A Precarious High - Cannabis Decriminalisation, Authorisation and Federalism

Julian R Murphy, 'A Precarious High - Cannabis Decriminalisation, Authorisation and Federalism' [2020] 2 University of New South Wales Law Journal Forum 1.

16 Pages Posted: 23 Jul 2020

See all articles by Julian R. Murphy

Julian R. Murphy

University of Melbourne, School of Law

Date Written: June 30, 2020

Abstract

On 31 January 2020, the cultivation and possession of small amounts of cannabis became legal under the law of the Australian Capital Territory. This appeared to be a paradigm example of laboratory federalism, whereby small jurisdictions experiment with laws and policies that are not yet palatable or feasible elsewhere in the country. It seems unlikely, however, that the story will be that simple. The federal Attorney-General Christian Porter has said that the new ACT law does not provide a defence to the federal provisions criminalising cannabis possession. Accordingly, ACT residents growing or possessing small amounts of cannabis run the risk of federal prosecution. This situation is unsatisfactory and untenable for a number of reasons, but particularly because of the way the Damoclean sword of federal prosecution is being used to deter conduct that has been rendered lawful by the democratic process of the ACT. This article critically analyses the ACT and federal laws at issue and concludes that Porter is correct – the ACT law does not provide an effective defence to federal prosecution. The article concludes by discussing the values of federalism that are raised by the current tension between the two laws. Ultimately, it is suggested that the ACT should be allowed to formulate its own criminal laws and policies, free from the threat of federal intervention.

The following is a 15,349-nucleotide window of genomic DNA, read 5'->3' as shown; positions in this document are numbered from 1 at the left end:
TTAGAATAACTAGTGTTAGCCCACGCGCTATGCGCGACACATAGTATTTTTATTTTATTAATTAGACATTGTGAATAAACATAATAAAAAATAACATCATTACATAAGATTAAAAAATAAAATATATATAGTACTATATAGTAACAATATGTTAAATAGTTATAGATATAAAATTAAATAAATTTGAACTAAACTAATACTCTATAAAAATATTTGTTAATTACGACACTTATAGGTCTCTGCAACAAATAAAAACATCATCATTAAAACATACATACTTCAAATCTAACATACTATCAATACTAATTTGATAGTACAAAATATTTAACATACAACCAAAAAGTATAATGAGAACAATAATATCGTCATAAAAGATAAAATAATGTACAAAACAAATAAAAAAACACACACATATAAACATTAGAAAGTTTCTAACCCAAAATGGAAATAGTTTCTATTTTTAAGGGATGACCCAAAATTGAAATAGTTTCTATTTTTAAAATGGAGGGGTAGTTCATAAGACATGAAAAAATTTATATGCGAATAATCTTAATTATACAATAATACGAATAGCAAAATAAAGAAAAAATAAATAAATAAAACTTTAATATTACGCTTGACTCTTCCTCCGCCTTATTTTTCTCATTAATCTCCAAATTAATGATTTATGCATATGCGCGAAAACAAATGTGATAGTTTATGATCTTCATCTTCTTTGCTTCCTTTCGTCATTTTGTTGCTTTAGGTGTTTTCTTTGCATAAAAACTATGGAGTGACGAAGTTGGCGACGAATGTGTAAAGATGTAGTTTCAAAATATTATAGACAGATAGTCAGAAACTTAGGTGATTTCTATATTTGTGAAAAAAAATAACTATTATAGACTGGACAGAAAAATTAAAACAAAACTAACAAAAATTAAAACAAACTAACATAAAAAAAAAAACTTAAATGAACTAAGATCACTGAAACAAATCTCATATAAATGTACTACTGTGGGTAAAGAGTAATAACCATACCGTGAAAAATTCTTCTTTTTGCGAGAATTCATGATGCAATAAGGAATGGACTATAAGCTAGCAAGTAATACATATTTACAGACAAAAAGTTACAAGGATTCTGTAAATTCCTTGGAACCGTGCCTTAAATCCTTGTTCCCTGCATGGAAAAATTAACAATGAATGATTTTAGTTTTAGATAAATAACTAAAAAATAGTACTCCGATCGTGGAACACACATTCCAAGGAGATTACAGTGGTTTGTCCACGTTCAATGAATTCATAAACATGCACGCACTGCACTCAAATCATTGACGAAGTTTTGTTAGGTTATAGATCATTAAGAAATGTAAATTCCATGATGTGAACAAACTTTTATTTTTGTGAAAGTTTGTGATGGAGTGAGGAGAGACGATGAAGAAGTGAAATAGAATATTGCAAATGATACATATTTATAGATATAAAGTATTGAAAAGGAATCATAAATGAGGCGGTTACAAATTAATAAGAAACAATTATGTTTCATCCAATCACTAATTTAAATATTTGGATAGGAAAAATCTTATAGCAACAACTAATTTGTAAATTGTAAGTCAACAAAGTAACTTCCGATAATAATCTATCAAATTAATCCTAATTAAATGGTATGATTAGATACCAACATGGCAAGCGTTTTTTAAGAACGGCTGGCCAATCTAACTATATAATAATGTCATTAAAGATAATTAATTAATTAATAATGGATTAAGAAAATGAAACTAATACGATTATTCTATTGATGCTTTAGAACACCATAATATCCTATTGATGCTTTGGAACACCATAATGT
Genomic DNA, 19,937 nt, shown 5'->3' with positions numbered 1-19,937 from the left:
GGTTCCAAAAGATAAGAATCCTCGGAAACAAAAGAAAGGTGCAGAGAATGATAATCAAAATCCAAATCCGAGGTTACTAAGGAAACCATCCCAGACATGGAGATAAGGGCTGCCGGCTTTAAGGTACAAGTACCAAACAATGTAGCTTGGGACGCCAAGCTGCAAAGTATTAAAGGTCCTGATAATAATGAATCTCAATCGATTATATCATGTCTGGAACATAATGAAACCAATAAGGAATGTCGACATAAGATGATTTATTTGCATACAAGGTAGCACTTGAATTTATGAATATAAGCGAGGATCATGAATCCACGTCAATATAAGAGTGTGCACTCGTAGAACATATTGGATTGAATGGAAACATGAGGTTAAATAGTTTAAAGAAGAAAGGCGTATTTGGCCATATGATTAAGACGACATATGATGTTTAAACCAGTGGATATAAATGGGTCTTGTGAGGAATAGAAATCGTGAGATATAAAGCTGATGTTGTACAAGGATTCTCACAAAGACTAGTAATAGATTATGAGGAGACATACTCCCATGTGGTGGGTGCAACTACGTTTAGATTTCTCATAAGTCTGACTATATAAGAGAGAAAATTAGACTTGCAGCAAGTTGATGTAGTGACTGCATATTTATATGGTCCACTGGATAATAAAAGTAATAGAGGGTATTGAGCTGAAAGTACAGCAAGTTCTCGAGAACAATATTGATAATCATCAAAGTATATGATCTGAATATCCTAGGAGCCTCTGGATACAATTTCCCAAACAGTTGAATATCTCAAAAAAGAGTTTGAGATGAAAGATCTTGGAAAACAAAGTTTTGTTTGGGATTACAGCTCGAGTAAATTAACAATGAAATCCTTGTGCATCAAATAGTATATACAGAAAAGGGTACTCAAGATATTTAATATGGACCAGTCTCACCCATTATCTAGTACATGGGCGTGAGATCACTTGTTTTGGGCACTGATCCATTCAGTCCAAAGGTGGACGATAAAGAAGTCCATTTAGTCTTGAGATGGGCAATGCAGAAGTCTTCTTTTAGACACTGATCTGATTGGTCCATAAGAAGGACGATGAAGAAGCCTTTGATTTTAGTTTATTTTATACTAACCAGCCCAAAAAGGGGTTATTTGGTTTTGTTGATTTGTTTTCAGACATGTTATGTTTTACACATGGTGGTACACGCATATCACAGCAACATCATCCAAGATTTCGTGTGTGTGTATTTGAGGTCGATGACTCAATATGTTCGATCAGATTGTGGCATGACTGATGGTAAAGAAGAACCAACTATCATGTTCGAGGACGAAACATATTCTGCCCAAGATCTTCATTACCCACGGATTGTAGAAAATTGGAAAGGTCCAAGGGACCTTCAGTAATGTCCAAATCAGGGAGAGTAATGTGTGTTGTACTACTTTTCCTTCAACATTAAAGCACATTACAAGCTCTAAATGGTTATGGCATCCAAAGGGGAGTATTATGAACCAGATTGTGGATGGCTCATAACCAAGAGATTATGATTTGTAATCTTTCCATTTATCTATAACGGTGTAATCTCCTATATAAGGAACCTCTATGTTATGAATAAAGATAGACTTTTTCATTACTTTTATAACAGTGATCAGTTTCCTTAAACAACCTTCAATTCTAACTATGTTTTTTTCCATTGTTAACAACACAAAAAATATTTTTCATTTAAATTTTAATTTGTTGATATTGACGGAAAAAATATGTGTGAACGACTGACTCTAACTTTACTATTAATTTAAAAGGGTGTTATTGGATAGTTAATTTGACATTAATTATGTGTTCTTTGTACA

Keywords: cannabis, legalisation, decriminalisation, authorisation, federalism, justification, excuse

Suggested Citation

Murphy, Julian, A Precarious High - Cannabis Decriminalisation, Authorisation and Federalism (June 30, 2020). Julian R Murphy, 'A Precarious High - Cannabis Decriminalisation, Authorisation and Federalism' [2020] 2 University of New South Wales Law Journal Forum 1., Available at SSRN: https://ssrn.com/abstract=3638831

Julian Murphy (Contact Author)

University of Melbourne, School of Law ( email )

University Square
185 Pelham Street, Carlton
Victoria, Victoria
Australia

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